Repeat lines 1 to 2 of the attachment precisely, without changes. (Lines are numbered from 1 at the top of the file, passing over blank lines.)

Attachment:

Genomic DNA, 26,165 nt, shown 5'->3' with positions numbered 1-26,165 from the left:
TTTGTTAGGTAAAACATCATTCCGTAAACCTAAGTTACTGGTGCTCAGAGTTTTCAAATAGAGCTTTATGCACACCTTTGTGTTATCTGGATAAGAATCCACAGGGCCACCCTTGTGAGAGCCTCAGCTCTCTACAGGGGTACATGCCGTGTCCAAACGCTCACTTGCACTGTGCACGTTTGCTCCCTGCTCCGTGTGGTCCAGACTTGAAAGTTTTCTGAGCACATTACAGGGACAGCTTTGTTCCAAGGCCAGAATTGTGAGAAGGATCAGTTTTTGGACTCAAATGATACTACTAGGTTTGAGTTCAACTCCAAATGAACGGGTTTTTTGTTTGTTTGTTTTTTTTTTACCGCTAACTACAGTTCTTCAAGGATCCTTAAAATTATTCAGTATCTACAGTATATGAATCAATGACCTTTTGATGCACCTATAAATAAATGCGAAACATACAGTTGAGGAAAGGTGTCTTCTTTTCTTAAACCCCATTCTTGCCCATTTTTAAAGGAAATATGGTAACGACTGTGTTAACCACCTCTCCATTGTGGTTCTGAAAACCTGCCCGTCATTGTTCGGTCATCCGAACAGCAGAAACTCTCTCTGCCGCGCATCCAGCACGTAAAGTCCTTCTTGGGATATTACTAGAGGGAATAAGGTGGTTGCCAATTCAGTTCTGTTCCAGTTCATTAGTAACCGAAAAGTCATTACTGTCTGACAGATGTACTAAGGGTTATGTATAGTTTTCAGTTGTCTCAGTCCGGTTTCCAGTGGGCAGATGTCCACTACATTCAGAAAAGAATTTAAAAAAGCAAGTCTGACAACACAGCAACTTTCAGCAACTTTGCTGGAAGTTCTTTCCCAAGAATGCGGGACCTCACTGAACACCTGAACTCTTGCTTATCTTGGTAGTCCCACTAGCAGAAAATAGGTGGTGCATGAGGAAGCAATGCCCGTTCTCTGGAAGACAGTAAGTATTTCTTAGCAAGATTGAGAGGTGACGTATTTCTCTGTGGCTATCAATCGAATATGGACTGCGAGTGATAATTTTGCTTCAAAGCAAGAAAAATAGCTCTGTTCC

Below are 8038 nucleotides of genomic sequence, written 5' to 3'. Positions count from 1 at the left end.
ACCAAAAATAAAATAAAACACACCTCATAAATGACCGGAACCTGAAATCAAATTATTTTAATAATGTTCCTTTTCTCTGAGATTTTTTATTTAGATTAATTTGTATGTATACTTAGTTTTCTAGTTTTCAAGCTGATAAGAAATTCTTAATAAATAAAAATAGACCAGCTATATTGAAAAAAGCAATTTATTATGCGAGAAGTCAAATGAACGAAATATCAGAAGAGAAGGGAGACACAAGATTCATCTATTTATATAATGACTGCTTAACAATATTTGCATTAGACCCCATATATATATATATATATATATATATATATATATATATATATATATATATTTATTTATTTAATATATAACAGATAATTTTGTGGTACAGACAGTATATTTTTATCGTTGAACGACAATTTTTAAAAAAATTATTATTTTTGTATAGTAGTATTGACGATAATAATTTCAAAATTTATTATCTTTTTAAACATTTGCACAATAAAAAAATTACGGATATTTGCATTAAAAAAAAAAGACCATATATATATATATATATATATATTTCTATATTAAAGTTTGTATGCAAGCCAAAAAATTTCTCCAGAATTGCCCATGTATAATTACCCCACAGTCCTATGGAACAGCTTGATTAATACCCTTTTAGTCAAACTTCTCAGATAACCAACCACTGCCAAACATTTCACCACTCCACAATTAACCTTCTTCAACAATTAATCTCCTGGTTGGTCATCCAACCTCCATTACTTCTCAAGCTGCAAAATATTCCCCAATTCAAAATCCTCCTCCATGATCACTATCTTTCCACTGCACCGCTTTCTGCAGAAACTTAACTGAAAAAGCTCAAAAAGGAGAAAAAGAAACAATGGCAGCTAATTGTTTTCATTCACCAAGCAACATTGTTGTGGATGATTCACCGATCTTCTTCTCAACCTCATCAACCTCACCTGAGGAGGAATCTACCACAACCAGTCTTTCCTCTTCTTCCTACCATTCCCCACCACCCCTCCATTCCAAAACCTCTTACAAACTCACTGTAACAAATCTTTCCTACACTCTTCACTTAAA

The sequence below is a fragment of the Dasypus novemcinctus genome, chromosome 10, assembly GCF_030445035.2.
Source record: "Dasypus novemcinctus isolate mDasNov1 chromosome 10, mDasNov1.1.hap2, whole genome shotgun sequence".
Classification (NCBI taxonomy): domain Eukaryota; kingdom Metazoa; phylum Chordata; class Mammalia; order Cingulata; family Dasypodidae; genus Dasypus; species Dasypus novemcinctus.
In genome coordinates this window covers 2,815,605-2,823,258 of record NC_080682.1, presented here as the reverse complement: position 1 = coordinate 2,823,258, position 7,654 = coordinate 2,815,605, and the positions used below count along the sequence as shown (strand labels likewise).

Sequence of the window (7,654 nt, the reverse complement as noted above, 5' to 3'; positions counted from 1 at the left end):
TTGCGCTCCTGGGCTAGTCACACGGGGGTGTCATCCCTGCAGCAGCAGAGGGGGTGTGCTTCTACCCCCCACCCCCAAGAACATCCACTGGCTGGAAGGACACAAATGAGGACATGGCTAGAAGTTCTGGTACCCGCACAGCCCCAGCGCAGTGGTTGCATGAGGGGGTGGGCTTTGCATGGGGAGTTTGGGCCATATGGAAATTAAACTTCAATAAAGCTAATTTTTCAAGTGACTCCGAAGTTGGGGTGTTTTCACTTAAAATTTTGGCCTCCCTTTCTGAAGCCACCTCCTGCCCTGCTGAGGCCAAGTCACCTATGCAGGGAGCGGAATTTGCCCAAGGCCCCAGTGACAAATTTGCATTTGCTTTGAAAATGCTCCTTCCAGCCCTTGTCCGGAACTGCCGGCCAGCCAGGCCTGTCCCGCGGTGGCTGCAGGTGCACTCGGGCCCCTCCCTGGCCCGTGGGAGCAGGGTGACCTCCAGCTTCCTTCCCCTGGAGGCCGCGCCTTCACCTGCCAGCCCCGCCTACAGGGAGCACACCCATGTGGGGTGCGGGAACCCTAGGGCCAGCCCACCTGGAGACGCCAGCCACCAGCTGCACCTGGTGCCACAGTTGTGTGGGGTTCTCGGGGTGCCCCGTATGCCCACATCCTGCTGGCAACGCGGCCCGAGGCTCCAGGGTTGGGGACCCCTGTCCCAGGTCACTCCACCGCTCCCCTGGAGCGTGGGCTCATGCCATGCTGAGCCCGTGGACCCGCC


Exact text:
Genomic DNA, 26,165 nt, shown 5'->3' with positions numbered 1-26,165 from the left:
TTTGTTAGGTAAAACATCATTCCGTAAACCTAAGTTACTGGTGCTCAGAGTTTTCAAATAGAGCTTTATGCACACCTTTGTGTTATCTGGATAAGAATCCACAGGGCCACCCTTGTGAGAGCCTCAGCTCTCTACAGGGGTACATGCCGTGTCCAAACGCTCACTTGCACTGTGCACGTTTGCTCCCTGCTCCGTGTGGTCCAGACTTGAAAGTTTTCTGAGCACATTACAGGGACAGCTTTGTTCCAAGGCCAGAATTGTGAGAAGGATCAGTTTTTGGACTCAAATGATACTACTAGGTTTGAGTTCAACTCCAAATGAACGGGTTTTTTGTTTGTTTGTTTTTTTTTTACCGCTAACTACAGTTCTTCAAGGATCCTTAAAATTATTCAGTATCTACAGTATATGAATCAATGACCTTTTGATGCACCTATAAATAAATGCGAAACATACAGTTGAGGAAAGGTGTCTTCTTTTCTTAAACCCCATTCTTGCCCATTTTTAAAGGAAATATGGTAACGACTGTGTTAACCACCTCTCCATTGTGGTTCTGAAAACCTGCCCGTCATTGTTCGGTCATCCGAACAGCAGAAACTCTCTCTGCCGCGCATCCAGCACGTAAAGTCCTTCTTGGGATATTACTAGAGGGAATAAGGTGGTTGCCAATTCAGTTCTGTTCCAGTTCATTAGTAACCGAAAAGTCATTACTGTCTGACAGATGTACTAAGGGTTATGTATAGTTTTCAGTTGTCTCAGTCCGGTTTCCAGTGGGCAGATGTCCACTACATTCAGAAAAGAATTTAAAAAAGCAAGTCTGACAACACAGCAACTTTCAGCAACTTTGCTGGAAGTTCTTTCCCAAGAATGCGGGACCTCACTGAACACCTGAACTCTTGCTTATCTTGGTAGTCCCACTAGCAGAAAATAGGTGGTGCATGAGGAAGCAATGCCCGTTCTCTGGAAGACAGTAAGTATTTCTTAGCAAGATTGAGAGGTGACGTATTTCTCTGTGGCTATCAATCGAATATGGACTGCGAGTGATAATTTTGCTTCAAAGCAAGAAAAATAGCTCTGTTCC